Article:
How long in hospital? Provided you make a good recovery you will be allowed home in 1 - 3 days. Please ask for a sick not if you require one.

After you leave hospital. You will find that you tire easily. It is best to have someone around until you feel able to cope comfortably. It will take between 2 and 6 weeks for this to wear off completely. It is advisable that you don't drive for at least 1 week. You must be able to make an emergency stop comfortably before you drive.

Exercise. It is important to exercise. You must try and do a bit more every day until you get back to normal fitness. Aim to get there between 3 and 4 weeks after surgery. Heavy lifting is best avoided until your exercise tolerance is well on the way to normal.

Diet and fluids. You should not require a special regimen. Try to eat and drink normally as soon as you get home. It is not uncommon for the bowels to be a bit sluggish after surgery, and a mild aperient can be obtained from the chemist to ensure that you have your bowels opened normally. You will be able to stop this once you return to normal.

Sex. You will be able to resume sexual intercourse as soon as you feel able.

Wounds. The wounds are most usually closed with dissolvable stitches. If they are not, the nurses will advise you when and where to have them out.

Drugs. In most cases, the drugs used to prepare you for the surgery will have been stopped at the time of your operation. Many people do however need to continue with other tablets; if you are in any way unsure as to how to use them please ask your specialist for advice.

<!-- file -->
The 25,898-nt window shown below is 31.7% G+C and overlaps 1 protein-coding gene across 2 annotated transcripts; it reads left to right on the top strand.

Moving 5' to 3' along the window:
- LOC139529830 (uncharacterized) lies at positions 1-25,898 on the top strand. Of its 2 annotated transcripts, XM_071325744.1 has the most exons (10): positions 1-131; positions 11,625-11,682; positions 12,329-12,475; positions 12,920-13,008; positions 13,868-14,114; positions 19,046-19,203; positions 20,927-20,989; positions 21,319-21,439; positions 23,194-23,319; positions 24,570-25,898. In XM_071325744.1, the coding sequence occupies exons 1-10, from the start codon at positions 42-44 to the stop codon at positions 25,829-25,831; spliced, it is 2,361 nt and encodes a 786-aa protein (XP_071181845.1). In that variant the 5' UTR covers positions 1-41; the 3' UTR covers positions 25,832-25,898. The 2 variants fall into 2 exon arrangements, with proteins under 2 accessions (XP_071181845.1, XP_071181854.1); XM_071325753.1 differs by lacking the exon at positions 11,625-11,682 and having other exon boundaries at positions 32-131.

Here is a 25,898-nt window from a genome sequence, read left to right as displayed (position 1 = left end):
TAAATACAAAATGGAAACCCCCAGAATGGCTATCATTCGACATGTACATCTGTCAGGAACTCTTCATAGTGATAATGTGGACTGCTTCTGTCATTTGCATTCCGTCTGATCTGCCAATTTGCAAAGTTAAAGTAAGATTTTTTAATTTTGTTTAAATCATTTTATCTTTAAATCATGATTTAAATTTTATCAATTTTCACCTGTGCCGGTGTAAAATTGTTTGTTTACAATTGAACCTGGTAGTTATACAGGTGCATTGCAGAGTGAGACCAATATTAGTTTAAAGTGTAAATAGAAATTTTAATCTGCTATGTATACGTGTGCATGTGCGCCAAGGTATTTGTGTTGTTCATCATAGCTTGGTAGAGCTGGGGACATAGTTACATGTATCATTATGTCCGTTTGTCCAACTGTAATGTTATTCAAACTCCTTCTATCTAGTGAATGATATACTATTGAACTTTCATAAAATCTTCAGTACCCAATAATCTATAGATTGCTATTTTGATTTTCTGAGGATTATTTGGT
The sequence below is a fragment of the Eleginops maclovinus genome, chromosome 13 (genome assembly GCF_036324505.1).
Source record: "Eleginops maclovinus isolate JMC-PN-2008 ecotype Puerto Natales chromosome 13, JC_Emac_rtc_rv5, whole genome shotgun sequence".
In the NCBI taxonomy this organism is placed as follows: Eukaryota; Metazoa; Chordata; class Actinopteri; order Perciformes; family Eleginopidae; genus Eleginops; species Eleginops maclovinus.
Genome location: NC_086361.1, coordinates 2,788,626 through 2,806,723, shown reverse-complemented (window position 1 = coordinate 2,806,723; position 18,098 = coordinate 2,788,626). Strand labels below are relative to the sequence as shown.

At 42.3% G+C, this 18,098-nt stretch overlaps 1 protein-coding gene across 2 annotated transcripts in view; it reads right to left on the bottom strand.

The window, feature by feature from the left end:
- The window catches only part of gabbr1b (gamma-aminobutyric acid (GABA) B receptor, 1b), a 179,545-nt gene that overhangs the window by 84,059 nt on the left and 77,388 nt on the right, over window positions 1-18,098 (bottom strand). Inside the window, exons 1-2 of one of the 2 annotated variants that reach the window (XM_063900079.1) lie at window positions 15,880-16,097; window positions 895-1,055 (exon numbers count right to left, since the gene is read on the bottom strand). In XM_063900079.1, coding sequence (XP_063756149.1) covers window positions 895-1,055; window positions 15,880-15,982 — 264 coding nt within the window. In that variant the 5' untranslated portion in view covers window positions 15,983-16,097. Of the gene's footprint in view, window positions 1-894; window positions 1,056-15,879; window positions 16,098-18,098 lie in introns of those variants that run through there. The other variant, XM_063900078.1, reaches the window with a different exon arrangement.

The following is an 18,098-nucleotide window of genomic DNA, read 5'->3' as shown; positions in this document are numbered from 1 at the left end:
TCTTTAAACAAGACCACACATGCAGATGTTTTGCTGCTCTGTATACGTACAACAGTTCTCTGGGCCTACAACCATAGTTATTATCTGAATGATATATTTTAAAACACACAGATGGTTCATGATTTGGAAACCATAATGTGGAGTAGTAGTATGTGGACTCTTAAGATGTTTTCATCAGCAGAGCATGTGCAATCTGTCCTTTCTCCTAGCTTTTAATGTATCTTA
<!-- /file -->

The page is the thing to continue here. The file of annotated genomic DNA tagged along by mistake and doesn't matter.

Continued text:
When both adrenal glands have been removed or when the reason for adrenal gland removal was to stop excess steroid production by the adrenal gland it will be necessary to take replacement amounts of the adrenal gland hormones in order to keep you well. The time at which you take the tablets and the quantities needed are both very important; you should receive clear instructions from your doctor before you leave hospital. These treatments are usually needed for the rest of your left and you will need to carry a card, or special bracelet, to show that you take these tablets. You will also be told that whenever you develop another illness, such as flu or a stomach bug, you will need to increase the dose of some of your tablets, for a few days only, in order to cope with the new problem. This is again something that you must discuss with your doctor so that you know what to do at these times. If for any reason you are unable to keep your tablets down due to repeated vomiting, an injection of steroids will be needed.

If your adrenal operation was performed to help deal with high blood pressure, it may become possible for your specialist to reduce some of your blood pressure medication.

If only one adrenal gland was removed, the second gland is usually able to produce all the necessary hormones. Under these circumstances you will not normally need any new medication following surgery.

Work. Depending upon the nature of your work you will be able to return to work between 2 and 4 weeks after surgery. If in doubt please ask your doctors.

Advice. If you have any problems or queries, please ask the nurses or doctors. You will be given contact details before you are discharged.

WHEN TO CALL YOUR DOCTOR AFTER SURGERY
Be sure to call the ward, your surgeon or your GP f you develop any of the following:

  • Persistent fever (over 38O C)
  • A pulse rate of over 100 bpm for more than an hour or two
  • Bleeding
  • Increasing abdominal swelling
  • Pain that is not relieved by your medications or that is increasing in severity
  • It would be abnormal to need painkilling drugs stronger than paracetamol after the first three days.
  • Persistent nausea or vomiting
  • Chills
  • Persistent cough or shortness of breath
  • Purulent drainage (pus) from any incision
  • Redness surrounding any of your incisions that is worsening or getting bigger
  • You are unable to eat or drink liquids